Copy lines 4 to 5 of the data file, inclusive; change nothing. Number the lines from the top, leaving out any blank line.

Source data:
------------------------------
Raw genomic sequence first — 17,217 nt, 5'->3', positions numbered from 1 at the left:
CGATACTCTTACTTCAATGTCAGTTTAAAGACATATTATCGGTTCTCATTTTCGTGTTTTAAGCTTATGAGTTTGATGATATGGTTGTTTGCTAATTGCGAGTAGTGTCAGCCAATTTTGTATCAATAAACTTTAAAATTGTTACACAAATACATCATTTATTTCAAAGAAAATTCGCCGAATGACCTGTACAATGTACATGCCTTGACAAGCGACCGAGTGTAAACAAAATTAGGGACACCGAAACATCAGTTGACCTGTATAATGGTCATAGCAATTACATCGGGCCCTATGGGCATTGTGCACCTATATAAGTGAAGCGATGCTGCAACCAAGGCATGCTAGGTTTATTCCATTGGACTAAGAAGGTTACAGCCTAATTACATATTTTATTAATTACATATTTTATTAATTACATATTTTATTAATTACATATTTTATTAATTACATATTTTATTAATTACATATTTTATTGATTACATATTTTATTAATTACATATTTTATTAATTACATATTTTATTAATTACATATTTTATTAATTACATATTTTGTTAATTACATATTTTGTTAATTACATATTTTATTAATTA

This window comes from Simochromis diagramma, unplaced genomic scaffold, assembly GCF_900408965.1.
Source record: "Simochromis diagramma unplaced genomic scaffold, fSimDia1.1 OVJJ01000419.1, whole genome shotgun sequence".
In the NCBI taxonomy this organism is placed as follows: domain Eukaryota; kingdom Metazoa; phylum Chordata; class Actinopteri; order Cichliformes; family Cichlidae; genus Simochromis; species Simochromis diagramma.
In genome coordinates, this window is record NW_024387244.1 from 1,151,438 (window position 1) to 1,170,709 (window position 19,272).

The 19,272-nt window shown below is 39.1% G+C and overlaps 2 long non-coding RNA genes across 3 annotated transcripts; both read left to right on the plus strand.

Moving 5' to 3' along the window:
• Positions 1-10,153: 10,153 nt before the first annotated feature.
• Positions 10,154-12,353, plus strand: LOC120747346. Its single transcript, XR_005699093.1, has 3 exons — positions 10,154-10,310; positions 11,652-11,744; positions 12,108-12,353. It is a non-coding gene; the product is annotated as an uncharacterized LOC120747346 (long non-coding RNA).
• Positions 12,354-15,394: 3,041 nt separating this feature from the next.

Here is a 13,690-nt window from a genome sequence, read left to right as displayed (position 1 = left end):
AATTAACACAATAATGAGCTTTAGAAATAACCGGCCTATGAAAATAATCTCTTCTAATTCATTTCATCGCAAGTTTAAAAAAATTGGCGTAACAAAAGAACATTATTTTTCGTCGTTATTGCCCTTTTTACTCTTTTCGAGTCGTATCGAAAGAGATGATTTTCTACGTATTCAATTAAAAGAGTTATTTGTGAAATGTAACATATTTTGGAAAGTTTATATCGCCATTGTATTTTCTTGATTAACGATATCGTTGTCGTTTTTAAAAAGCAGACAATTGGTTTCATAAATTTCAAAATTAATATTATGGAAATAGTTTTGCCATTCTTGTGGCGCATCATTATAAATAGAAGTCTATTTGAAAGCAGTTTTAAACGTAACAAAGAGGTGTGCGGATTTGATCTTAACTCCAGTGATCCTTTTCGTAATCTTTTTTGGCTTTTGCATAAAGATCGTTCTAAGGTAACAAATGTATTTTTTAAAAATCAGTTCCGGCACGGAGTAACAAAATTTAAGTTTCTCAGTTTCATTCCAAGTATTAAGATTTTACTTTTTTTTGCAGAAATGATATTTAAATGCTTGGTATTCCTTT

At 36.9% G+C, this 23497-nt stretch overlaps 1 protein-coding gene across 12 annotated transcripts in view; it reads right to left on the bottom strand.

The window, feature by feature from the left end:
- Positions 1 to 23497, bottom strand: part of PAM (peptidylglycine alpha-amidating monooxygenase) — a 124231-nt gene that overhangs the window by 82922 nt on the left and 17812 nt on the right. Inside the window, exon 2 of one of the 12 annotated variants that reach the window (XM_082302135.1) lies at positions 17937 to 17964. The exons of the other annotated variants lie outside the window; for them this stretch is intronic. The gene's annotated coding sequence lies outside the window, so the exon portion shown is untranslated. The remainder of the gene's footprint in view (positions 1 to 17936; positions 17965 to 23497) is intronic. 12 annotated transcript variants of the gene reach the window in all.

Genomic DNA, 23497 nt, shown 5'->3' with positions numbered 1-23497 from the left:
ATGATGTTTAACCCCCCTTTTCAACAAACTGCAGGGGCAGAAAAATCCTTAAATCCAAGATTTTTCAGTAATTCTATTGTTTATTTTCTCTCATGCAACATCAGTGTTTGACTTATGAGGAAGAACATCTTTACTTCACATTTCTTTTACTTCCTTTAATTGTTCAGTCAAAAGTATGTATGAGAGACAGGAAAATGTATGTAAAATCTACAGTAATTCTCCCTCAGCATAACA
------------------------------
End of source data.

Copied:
Source record: "Simochromis diagramma unplaced genomic scaffold, fSimDia1.1 OVJJ01000419.1, whole genome shotgun sequence".
In the NCBI taxonomy this organism is placed as follows: domain Eukaryota; kingdom Metazoa; phylum Chordata; class Actinopteri; order Cichliformes; family Cichlidae; genus Simochromis; species Simochromis diagramma.